First, here is Goldman on trade:
On trade, the most likely policies in the near term involve the announcement of a formal process to determine whether China is “manipulating” its currency, and the initiation of trade remedy cases on a number of products. While we are reasonably confident that there will be new restrictions put on some product categories, we are less certain regarding the likelihood of broader tariffs applied to all imports from a given country, or in general. The president has the authority under several laws to impose such tariffs if he chooses, and the Trump transition team was reportedly considering in December as much as a 10% tariff on imports, but our expectation is that near-term activity is likely to be limited to targeted actions with across-the-board tariffs held out as an additional tool that might be used later.
And on immigration:
The other area where the downside risks have grown recently is immigration. President Trump has already announced two executive orders on immigration, and another regarding work-related immigration has been released to the press in draft form but not formally announced. Like many recent executive orders, it is general in nature and lacks detail, but it appears to place an emphasis on enforcement of existing restrictions on such workers, rather than quantitative limits. In the near term, we expect the administration to focus primarily on stricter enforcement of laws related to temporary work visas, but additional actions to limit legal immigration seem likely to be announced over the coming months, in our view.
The potential implications of these restrictions are difficult to estimate. However, as shown in Exhibit 5, net immigration currently contributes an estimated 0.4 percentage points (pp) to US population growth and accounts for most of the projected growth rate of the potential labor force of around ½%. We think that it is plausible that tighter immigration restrictions will reduce this inflow substantially over the next few years.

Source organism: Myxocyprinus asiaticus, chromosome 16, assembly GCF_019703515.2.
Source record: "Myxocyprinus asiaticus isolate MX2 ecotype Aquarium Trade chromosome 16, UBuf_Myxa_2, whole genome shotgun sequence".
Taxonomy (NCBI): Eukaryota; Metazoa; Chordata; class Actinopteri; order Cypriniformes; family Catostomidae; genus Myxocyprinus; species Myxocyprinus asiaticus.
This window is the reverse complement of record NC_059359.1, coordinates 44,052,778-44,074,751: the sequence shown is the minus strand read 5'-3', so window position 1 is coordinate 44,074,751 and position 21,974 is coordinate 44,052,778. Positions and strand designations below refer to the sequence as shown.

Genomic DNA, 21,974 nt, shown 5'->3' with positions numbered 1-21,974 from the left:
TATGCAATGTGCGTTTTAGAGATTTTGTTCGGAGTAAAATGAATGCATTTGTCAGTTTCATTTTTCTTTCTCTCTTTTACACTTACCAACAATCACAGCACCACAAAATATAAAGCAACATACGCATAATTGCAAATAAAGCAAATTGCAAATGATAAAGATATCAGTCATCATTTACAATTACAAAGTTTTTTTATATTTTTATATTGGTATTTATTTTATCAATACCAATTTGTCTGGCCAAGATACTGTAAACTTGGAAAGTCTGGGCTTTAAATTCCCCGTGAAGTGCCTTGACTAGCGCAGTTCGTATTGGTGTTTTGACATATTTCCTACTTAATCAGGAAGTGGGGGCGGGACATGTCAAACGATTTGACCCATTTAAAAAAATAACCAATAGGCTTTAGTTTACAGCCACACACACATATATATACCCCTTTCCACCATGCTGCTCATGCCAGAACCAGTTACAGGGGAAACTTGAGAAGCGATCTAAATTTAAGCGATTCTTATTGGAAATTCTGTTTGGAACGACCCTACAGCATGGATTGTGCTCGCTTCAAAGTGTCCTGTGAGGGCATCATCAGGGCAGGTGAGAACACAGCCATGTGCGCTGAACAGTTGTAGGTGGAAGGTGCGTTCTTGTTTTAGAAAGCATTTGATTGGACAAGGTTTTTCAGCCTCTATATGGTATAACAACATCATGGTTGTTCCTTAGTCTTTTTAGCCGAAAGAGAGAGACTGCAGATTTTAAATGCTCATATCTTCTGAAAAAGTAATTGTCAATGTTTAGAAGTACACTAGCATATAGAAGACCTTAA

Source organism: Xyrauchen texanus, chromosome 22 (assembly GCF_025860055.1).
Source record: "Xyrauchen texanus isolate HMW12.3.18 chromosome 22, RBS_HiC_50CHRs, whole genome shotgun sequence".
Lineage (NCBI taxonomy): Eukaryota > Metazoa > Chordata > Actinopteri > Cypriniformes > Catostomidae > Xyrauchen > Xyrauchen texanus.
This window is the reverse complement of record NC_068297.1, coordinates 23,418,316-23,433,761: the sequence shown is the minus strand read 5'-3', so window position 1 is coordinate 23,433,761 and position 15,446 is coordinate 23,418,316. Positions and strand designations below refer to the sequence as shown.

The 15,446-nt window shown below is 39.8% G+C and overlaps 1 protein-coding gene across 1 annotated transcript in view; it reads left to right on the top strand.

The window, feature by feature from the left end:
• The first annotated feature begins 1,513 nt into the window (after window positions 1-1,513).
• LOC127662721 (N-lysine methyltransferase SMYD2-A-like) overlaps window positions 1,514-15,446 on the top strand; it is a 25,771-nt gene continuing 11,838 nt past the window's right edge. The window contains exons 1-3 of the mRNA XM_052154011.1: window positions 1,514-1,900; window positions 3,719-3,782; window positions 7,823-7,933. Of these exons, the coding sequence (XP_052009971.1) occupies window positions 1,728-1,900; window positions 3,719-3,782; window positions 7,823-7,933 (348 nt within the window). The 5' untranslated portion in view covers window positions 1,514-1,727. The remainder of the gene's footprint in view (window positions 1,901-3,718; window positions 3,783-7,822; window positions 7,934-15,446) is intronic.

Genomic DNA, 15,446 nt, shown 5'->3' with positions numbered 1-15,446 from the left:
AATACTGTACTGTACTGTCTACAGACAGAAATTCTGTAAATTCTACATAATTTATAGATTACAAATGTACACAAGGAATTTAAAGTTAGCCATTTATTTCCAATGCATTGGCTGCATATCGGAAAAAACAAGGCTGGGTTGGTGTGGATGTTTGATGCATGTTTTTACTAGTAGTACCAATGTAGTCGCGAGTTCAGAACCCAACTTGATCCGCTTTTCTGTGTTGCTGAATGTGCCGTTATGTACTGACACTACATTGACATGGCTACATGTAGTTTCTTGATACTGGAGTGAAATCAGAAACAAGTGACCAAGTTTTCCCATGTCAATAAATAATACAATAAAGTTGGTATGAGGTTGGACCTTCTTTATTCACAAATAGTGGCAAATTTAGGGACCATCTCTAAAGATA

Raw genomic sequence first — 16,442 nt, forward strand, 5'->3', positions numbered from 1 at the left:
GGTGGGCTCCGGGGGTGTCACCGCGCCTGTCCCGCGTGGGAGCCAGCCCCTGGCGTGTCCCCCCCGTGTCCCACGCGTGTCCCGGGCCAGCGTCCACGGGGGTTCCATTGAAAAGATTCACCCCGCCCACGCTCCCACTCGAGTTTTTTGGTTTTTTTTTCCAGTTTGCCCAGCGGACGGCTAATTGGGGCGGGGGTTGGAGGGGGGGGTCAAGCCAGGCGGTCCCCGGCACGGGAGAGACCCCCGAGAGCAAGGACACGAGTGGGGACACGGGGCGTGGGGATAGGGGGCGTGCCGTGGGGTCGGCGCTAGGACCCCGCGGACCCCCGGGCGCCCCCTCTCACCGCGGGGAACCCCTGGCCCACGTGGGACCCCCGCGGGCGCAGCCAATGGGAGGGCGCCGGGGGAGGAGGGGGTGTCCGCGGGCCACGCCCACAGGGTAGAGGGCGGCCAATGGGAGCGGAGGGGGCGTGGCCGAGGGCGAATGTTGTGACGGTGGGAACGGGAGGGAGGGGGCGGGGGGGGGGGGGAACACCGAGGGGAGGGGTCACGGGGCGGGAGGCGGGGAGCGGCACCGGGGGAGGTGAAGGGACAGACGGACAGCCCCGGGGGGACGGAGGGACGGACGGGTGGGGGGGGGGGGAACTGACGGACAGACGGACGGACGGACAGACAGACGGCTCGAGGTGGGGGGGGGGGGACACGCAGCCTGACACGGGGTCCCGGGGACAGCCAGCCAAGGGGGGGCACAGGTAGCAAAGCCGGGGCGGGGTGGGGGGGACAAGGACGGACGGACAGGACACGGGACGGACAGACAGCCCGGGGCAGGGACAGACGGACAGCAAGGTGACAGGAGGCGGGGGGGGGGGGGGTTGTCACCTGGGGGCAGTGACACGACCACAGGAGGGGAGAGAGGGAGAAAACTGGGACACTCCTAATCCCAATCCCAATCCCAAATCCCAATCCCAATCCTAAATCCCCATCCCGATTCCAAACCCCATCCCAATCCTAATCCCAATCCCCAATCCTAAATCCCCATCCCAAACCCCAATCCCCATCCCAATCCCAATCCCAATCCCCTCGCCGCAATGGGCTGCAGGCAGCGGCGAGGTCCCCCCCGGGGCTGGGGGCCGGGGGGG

While the implications of that sentence are quite significant, here is Goldman's forecast of US immigration only an economist could love:
At this point, Goldman reruns its economic scenarios using the Fed's FRB/US macro mode. The chart below shows how these scenarios compare to the “pre-election” baseline that is centered on the FOMC’s September Summary of Economic Projections, and which we profiled back in November.
Goldman's simulations suggest that Trump’s policies could boost growth slightly in 2017 and 2018, but are likely to weigh on growth thereafter if trade and immigration restrictions are enacted. Moreover, the risks around our base case appear asymmetric: a larger fiscal package could boost growth moderately more in the near term, but a more adverse policy mix would likely lead to a significant slowdown, higher inflation, and tighter policy in subsequent years.
What the chart above shows is that there is just one scenario in which US GDP grows from here, even as inflation continues rising, in what, while not explicitly mentioned, is a clear stagflationary forecast.
Taken together, our analysis suggests that the improvement in global growth has probably run its course, with sideways moves around the recent 3½% trend the most likely outcome. We think this is consistent with gradual interest rate increases in the United States, where the cycle is most advanced, but ongoing easy policy in other economies, especially the Euro area where plenty of slack remains.